Is the Palestinian Authority really set to cut ties with Israel?

Could Mahmoud Abbas really end all cooperation with Israel - including on security matters? Or is he just bluffing?

Hossam Ezzedine, AFP,

Mahmoud Abbas
Mahmoud Abbas
Reuters

Palestinian Authority chairman Mahmoud Abbas announced late Thursday that the PA would stop
implementing its agreements with Israel.

Analysts were quick to question whether Abbas seriously intended to deliver on the threat which has been made several times in the past.

But the Palestinian Authority leader had not previously spoken so clearly and definitively of a break in cooperation.

What are the agreements with Israel and will Abbas's comments change anything?

What did Abbas say?

Abbas spoke Thursday night after a week in which Israel demolished 12 illegal Arab residential buildings in Sur Baher, a neighborhood that straddles eastern Jerusalem and Palestinian Authority-administered territory in Judea.

Israel said the buildings, most of which were still under construction, built too close to the security fence built around the outskirts of Jerusalem.

But Abbas on Thursday labelled the demolitions an act of "ethnic cleansing."

In response, the 84-year-old PA leader said, "we announce the leadership's decision to stop implementing the agreements signed with the Israeli side."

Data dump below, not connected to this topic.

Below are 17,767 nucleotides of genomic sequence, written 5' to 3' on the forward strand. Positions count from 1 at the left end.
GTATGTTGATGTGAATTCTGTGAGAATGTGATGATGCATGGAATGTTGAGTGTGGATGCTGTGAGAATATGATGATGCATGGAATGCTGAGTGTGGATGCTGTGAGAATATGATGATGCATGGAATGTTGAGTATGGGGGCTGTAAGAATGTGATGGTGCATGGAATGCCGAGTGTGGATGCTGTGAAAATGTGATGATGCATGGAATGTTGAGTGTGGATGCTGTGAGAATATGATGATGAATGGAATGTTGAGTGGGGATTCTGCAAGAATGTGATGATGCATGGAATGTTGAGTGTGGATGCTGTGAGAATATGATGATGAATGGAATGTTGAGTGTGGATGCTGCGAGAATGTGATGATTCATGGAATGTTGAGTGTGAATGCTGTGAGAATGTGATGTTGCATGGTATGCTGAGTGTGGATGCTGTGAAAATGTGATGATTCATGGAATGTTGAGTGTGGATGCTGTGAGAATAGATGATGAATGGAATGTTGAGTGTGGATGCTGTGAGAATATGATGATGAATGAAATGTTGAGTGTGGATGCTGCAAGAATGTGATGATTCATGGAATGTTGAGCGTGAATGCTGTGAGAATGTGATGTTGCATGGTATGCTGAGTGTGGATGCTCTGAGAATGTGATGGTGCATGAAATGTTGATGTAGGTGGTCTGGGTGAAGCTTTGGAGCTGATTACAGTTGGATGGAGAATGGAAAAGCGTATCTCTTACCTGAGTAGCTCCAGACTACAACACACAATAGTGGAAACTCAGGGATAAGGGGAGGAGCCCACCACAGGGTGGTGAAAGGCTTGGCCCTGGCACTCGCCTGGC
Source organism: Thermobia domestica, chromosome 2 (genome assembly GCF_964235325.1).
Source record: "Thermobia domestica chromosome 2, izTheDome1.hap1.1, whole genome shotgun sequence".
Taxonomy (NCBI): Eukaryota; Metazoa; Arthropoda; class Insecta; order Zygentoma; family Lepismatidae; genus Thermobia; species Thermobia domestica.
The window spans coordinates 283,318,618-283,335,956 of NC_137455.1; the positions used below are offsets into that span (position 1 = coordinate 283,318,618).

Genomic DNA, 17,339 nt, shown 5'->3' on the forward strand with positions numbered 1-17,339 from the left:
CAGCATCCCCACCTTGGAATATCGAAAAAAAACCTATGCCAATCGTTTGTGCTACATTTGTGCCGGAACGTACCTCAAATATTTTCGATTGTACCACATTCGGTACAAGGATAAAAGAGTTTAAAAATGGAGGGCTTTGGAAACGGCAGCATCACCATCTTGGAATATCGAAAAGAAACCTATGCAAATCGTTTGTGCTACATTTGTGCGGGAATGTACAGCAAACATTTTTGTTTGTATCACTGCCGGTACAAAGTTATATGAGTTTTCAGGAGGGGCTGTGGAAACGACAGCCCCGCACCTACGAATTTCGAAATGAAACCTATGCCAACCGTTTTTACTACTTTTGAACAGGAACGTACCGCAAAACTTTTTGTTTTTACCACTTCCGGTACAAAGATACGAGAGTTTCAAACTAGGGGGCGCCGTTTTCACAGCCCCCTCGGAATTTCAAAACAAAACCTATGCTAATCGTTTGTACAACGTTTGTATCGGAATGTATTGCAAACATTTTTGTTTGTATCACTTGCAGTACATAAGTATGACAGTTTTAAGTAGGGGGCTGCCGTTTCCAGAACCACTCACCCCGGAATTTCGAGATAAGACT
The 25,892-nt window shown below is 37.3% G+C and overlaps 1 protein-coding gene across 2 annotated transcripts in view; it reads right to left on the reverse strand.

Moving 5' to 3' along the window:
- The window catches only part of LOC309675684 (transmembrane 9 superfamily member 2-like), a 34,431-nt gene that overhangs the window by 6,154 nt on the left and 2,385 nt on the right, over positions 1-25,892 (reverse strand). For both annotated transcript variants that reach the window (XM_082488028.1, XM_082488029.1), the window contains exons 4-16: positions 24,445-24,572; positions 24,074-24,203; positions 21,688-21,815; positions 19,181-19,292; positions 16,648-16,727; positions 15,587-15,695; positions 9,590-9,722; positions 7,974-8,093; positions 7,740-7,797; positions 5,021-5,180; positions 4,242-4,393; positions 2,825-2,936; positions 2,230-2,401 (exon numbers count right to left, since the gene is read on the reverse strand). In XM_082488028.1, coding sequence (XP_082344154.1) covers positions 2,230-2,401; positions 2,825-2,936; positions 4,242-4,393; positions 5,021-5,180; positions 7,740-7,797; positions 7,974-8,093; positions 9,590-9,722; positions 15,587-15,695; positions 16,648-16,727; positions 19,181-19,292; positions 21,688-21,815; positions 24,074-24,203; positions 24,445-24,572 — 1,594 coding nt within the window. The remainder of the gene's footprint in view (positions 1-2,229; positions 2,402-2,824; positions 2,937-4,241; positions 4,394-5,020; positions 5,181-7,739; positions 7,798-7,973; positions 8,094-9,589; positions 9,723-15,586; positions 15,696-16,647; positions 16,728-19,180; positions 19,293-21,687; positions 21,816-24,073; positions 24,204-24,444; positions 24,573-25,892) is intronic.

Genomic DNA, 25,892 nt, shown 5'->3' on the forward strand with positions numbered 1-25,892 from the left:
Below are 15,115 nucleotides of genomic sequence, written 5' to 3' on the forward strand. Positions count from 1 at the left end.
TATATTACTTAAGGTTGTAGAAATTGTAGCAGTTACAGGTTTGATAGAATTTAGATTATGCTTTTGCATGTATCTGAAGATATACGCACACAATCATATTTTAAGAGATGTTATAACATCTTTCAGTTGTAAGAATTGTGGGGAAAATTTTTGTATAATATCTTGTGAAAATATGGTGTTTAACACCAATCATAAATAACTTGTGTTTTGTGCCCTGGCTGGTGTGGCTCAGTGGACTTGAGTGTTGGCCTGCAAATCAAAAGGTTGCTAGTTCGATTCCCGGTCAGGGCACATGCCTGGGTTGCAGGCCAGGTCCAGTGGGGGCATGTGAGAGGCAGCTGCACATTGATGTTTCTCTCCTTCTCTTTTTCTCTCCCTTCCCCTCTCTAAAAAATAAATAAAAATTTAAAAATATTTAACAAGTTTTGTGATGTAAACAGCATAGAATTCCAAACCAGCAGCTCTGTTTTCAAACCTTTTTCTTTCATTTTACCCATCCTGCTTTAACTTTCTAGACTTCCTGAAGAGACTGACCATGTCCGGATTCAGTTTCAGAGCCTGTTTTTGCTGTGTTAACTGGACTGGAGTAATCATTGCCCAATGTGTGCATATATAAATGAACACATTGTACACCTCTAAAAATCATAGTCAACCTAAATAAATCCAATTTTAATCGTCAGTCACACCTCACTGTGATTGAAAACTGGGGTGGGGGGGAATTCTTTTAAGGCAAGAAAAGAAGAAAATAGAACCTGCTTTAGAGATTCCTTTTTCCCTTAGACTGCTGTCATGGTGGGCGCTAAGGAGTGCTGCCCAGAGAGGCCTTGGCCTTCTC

He said a committee would be formed immediately to implement the decision.

What are the agreements?

In the early 1990s Israel and the Palestine Liberation Organization, then headed by Yasser Arafat, signed a number of peace agreements under US sponsorship.

Abbas was a key figure in negotiating the so-called Oslo Accords.

They led to the creation of the Palestinian Authority (PA) and cover a range of issues including water usage, electricity, security coordination and economic relations between the two sides.

Ripping up the agreements could seriously impact security in Judea and Samaria.

Why now?

Relations between Abbas's administration, based in Ramallah, and the Israeli government have worsened in recent months.

In addition to the house demolitions, Israel has also started deducting around $10 million a month from tax revenues it collects on behalf of the Palestinian Authority.

That corresponds to the amount it says the PA pays to families of terrorists or directly to the terrorists themselves in Israeli jails.

The Palestinian Authority has in response refused to take any of the roughly $180 million in monthly tax revenues until the full amount is transferred, leaving Abbas's PA in financial crisis.

Will the PA follow through?

Palestinian Authority officials have previously made a number of threats to cut relations with Israel.

In January last year, the Palestinian Central Council voted to suspend recognition of Israel, but the decision has yet to be implemented.

Thursday's comments were the most direct by Abbas himself regarding the agreements but there is skepticism that he will follow through.

Ending the agreements could lead to the demise of the Palestinian Authority of which he is president.

"It is useless to talk about halting agreements with Israel without talking about the fate of the Palestinian Authority and changing its shape and functions," said analyst Hani al-Masri.

"The resolution is a repetition of previous resolutions."




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